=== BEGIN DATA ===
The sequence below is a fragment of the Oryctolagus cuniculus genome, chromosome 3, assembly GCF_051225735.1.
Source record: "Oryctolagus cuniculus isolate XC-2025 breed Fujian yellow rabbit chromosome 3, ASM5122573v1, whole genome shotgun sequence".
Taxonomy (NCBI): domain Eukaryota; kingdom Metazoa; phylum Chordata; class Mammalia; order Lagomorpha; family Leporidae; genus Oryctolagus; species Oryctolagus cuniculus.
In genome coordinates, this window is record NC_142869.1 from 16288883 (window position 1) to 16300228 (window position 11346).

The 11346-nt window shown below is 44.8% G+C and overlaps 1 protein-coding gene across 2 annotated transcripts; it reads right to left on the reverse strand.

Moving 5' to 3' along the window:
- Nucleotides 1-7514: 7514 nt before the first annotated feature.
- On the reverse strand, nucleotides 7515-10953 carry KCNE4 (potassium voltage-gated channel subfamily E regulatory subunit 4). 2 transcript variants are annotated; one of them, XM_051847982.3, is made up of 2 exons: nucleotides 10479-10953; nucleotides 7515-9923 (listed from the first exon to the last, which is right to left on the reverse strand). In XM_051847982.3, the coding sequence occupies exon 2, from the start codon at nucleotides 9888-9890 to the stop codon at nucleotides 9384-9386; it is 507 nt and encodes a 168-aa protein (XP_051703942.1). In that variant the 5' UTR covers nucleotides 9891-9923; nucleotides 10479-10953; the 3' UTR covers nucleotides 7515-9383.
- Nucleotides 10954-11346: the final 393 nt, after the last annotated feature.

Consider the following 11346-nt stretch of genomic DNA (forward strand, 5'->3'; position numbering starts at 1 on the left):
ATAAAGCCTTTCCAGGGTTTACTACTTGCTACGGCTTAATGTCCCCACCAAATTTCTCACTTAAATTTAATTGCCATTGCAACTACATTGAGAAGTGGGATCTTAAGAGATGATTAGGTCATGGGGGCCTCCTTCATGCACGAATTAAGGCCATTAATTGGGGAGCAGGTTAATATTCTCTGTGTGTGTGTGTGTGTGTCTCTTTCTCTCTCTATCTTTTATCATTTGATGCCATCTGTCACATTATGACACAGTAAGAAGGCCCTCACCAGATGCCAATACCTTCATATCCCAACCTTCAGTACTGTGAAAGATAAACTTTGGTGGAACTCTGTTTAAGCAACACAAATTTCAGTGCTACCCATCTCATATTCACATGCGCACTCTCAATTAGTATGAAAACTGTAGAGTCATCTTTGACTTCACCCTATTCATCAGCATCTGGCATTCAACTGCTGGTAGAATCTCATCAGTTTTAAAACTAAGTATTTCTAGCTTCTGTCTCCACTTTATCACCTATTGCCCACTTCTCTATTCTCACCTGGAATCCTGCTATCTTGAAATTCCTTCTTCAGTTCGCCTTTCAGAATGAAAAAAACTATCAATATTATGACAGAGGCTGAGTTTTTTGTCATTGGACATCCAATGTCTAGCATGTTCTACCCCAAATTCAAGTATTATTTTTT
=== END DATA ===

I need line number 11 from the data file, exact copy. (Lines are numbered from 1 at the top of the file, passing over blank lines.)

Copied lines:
ATAAAGCCTTTCCAGGGTTTACTACTTGCTACGGCTTAATGTCCCCACCAAATTTCTCACTTAAATTTAATTGCCATTGCAACTACATTGAGAAGTGGGATCTTAAGAGATGATTAGGTCATGGGGGCCTCCTTCATGCACGAATTAAGGCCATTAATTGGGGAGCAGGTTAATATTCTCTGTGTGTGTGTGTGTGTGTCTCTTTCTCTCTCTATCTTTTATCATTTGATGCCATCTGTCACATTATGACACAGTAAGAAGGCCCTCACCAGATGCCAATACCTTCATATCCCAACCTTCAGTACTGTGAAAGATAAACTTTGGTGGAACTCTGTTTAAGCAACACAAATTTCAGTGCTACCCATCTCATATTCACATGCGCACTCTCAATTAGTATGAAAACTGTAGAGTCATCTTTGACTTCACCCTATTCATCAGCATCTGGCATTCAACTGCTGGTAGAATCTCATCAGTTTTAAAACTAAGTATTTCTAGCTTCTGTCTCCACTTTATCACCTATTGCCCACTTCTCTATTCTCACCTGGAATCCTGCTATCTTGAAATTCCTTCTTCAGTTCGCCTTTCAGAATGAAAAAAACTATCAATATTATGACAGAGGCTGAGTTTTTTGTCATTGGACATCCAATGTCTAGCATGTTCTACCCCAAATTCAAGTATTATTTTTT